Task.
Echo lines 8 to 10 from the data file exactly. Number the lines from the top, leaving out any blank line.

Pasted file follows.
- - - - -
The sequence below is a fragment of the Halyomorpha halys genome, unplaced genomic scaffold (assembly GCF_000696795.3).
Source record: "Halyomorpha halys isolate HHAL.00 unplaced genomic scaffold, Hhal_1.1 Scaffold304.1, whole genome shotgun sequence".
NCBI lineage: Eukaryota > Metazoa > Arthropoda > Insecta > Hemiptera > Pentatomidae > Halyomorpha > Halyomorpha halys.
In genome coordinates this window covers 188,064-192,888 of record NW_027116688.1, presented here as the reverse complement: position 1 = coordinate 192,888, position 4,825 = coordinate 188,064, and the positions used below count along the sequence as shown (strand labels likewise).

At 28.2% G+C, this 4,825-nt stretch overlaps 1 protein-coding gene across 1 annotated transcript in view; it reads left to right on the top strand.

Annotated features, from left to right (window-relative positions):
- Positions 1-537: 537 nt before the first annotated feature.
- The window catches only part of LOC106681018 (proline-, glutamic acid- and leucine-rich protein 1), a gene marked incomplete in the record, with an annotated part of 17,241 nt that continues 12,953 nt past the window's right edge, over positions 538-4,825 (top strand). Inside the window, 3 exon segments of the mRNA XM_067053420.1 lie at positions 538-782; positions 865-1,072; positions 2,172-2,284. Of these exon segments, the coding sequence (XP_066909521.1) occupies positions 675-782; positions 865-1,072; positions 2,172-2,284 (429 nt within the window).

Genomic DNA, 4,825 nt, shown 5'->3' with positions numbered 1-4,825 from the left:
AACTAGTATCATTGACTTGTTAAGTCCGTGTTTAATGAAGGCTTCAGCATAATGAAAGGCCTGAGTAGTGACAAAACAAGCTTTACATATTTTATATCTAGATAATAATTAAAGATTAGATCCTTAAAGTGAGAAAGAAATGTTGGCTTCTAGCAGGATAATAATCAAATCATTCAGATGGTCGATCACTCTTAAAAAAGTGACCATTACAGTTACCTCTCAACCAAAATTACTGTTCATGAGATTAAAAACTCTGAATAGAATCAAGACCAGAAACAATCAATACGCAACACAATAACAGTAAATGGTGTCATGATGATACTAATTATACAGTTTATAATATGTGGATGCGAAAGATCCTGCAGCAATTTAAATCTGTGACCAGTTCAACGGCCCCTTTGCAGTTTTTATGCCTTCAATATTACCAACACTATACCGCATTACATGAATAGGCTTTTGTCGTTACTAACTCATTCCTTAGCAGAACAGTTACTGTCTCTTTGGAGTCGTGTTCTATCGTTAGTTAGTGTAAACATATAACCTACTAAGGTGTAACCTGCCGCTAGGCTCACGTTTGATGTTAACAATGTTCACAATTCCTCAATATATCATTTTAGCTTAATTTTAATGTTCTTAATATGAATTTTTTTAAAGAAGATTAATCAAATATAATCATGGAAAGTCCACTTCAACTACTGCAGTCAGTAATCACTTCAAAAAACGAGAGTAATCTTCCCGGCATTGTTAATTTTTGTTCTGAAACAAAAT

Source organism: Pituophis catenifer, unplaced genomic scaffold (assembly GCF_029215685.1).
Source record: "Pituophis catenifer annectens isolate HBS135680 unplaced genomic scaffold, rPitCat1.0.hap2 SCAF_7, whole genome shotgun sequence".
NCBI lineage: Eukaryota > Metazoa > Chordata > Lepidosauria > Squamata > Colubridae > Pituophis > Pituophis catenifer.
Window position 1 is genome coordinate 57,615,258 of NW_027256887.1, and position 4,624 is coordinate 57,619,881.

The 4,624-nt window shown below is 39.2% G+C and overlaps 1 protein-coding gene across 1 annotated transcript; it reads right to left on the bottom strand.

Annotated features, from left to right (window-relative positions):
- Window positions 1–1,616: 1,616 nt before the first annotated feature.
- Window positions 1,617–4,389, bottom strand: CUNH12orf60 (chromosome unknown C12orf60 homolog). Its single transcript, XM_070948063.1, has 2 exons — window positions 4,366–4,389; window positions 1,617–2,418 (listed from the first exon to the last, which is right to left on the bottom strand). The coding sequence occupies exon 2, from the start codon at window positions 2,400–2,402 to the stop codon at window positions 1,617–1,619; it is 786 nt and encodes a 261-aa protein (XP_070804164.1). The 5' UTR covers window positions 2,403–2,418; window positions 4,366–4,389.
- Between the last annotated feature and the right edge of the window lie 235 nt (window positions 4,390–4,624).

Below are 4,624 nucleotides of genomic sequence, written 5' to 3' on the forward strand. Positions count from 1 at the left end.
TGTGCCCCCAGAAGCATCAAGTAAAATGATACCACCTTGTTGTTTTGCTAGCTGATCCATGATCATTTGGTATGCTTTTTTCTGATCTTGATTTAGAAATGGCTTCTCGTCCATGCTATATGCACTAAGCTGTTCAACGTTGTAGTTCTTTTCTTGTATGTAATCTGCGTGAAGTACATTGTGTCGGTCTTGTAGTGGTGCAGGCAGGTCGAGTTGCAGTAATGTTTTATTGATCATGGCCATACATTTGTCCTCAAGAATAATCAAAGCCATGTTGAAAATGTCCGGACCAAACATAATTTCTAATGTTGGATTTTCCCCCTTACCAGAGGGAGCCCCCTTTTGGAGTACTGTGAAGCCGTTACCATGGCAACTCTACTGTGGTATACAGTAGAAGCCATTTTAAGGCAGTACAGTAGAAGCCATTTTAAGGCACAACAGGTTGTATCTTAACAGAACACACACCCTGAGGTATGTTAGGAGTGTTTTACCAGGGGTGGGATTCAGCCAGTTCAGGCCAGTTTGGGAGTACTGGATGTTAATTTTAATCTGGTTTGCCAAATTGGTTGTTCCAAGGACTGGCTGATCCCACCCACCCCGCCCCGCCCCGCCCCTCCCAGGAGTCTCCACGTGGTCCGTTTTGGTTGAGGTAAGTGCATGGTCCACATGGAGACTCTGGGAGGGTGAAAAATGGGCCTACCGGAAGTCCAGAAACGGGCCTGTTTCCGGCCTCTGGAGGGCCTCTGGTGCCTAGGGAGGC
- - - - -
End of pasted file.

- The window catches only part of LOC106681018 (proline-, glutamic acid- and leucine-rich protein 1), a gene marked incomplete in the record, with an annotated part of 17,241 nt that continues 12,953 nt past the window's right edge, over positions 538-4,825 (top strand). Inside the window, 3 exon segments of the mRNA XM_067053420.1 lie at positions 538-782; positions 865-1,072; positions 2,172-2,284. Of these exon segments, the coding sequence (XP_066909521.1) occupies positions 675-782; positions 865-1,072; positions 2,172-2,284 (429 nt within the window).

Genomic DNA, 4,825 nt, shown 5'->3' with positions numbered 1-4,825 from the left:
AACTAGTATCATTGACTTGTTAAGTCCGTGTTTAATGAAGGCTTCAGCATAATGAAAGGCCTGAGTAGTGACAAAACAAGCTTTACATATTTTATATCTAGATAATAATTAAAGATTAGATCCTTAAAGTGAGAAAGAAATGTTGGCTTCTAGCAGGATAATAATCAAATCATTCAGATGGTCGATCACTCTTAAAAAAGTGACCATTACAGTTACCTCTCAACCAAAATTACTGTTCATGAGATTAAAAACTCTGAATAGAATCAAGACCAGAAACAATCAATACGCAACACAATAACAGTAAATGGTGTCATGATGATACTAATTATACAGTTTATAATATGTGGATGCGAAAGATCCTGCAGCAATTTAAATCTGTGACCAGTTCAACGGCCCCTTTGCAGTTTTTATGCCTTCAATATTACCAACACTATACCGCATTACATGAATAGGCTTTTGTCGTTACTAACTCATTCCTTAGCAGAACAGTTACTGTCTCTTTGGAGTCGTGTTCTATCGTTAGTTAGTGTAAACATATAACCTACTAAGGTGTAACCTGCCGCTAGGCTCACGTTTGATGTTAACAATGTTCACAATTCCTCAATATATCATTTTAGCTTAATTTTAATGTTCTTAATATGAATTTTTTTAAAGAAGATTAATCAAATATAATCATGGAAAGTCCACTTCAACTACTGCAGTCAGTAATCACTTCAAAAAACGAGAGTAATCTTCCCGGCATTGTTAATTTTTGTTCTGAAACAAAAT